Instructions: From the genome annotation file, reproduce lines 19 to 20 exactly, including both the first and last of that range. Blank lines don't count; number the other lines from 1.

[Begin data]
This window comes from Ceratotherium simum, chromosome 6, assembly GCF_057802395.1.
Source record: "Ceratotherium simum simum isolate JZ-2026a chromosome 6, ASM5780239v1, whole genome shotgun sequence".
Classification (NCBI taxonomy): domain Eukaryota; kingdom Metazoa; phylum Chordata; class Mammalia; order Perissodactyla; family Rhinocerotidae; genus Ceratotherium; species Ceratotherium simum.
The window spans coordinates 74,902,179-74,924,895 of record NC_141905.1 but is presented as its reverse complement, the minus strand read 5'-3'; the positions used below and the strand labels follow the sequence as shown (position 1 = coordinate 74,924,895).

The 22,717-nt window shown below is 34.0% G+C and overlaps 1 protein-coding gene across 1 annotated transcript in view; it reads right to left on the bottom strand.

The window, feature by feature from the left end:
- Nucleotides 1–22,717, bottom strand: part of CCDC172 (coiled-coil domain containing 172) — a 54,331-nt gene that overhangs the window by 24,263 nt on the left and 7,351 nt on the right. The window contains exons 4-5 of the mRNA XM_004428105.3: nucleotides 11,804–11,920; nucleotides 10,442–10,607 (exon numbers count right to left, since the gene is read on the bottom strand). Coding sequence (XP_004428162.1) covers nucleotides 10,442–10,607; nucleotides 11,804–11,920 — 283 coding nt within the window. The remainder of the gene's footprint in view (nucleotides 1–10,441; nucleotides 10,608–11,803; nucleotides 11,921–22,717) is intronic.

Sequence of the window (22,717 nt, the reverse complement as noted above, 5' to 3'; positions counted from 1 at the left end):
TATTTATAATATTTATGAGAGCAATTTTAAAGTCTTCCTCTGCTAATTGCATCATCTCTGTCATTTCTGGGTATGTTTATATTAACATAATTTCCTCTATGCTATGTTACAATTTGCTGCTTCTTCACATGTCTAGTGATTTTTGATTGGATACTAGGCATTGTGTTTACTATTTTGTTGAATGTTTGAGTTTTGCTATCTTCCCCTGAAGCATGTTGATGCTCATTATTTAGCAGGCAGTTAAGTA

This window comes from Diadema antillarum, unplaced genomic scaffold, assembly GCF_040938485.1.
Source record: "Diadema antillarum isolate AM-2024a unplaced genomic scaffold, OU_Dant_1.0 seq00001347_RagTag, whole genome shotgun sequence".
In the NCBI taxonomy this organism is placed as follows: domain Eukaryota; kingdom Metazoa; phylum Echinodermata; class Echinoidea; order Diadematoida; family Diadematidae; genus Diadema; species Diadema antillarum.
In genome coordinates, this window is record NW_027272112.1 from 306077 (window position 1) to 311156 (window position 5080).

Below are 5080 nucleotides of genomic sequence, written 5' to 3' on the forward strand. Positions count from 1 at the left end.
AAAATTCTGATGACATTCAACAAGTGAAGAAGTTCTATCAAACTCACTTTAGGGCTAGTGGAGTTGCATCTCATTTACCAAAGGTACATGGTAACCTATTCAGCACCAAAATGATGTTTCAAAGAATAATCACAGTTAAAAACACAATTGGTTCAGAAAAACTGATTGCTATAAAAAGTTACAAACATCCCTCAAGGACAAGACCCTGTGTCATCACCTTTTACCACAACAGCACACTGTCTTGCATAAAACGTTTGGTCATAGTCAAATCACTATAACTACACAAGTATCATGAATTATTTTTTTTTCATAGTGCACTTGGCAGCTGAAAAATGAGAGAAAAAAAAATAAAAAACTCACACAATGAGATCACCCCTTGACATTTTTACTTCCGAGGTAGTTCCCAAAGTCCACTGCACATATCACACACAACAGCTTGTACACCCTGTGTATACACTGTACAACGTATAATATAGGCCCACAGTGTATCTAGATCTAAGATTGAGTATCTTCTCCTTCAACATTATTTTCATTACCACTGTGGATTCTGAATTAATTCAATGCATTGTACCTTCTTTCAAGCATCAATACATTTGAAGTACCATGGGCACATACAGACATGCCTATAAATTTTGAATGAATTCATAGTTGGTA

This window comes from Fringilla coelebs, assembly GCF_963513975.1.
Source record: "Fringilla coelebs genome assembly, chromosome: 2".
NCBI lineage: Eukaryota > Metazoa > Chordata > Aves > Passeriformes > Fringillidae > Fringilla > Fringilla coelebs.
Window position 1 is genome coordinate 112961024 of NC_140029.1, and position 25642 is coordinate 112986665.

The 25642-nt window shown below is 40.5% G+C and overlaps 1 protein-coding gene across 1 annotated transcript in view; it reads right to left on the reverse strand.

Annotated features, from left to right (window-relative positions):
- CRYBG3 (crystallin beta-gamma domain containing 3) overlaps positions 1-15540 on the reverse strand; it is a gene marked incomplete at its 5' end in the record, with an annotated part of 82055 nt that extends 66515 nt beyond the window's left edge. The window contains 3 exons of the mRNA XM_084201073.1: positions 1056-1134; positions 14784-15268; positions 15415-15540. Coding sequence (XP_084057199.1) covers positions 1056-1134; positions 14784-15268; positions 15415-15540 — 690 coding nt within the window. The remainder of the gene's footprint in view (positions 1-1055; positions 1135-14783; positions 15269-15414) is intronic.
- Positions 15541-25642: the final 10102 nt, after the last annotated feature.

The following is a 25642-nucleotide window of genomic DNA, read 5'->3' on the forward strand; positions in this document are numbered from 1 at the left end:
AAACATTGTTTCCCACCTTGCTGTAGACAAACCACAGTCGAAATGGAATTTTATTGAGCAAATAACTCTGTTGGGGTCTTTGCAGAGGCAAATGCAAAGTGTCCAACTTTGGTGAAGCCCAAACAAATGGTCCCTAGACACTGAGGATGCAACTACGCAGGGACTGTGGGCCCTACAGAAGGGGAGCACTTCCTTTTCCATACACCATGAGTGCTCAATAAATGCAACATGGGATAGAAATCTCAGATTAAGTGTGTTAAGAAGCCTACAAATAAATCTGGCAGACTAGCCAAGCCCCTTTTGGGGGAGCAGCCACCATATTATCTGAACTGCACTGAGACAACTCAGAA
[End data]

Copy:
Window position 1 is genome coordinate 112961024 of NC_140029.1, and position 25642 is coordinate 112986665.

The 25642-nt window shown below is 40.5% G+C and overlaps 1 protein-coding gene across 1 annotated transcript in view; it reads right to left on the reverse strand.